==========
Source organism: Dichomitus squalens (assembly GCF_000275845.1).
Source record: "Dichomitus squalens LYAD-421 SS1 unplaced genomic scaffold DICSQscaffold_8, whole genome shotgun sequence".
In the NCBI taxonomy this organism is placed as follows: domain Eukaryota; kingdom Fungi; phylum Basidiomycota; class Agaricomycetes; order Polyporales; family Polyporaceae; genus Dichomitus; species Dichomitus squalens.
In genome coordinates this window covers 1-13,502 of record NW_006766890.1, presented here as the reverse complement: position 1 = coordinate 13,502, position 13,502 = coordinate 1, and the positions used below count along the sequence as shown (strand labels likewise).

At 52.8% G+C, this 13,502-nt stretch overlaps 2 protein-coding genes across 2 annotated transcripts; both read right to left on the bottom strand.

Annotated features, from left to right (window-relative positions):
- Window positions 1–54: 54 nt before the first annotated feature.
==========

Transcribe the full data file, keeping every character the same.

Source organism: Dichomitus squalens (assembly GCF_000275845.1).
Source record: "Dichomitus squalens LYAD-421 SS1 unplaced genomic scaffold DICSQscaffold_8, whole genome shotgun sequence".
In the NCBI taxonomy this organism is placed as follows: domain Eukaryota; kingdom Fungi; phylum Basidiomycota; class Agaricomycetes; order Polyporales; family Polyporaceae; genus Dichomitus; species Dichomitus squalens.
In genome coordinates this window covers 1-13,502 of record NW_006766890.1, presented here as the reverse complement: position 1 = coordinate 13,502, position 13,502 = coordinate 1, and the positions used below count along the sequence as shown (strand labels likewise).

At 52.8% G+C, this 13,502-nt stretch overlaps 2 protein-coding genes across 2 annotated transcripts; both read right to left on the bottom strand.

Annotated features, from left to right (window-relative positions):
- Window positions 1–54: 54 nt before the first annotated feature.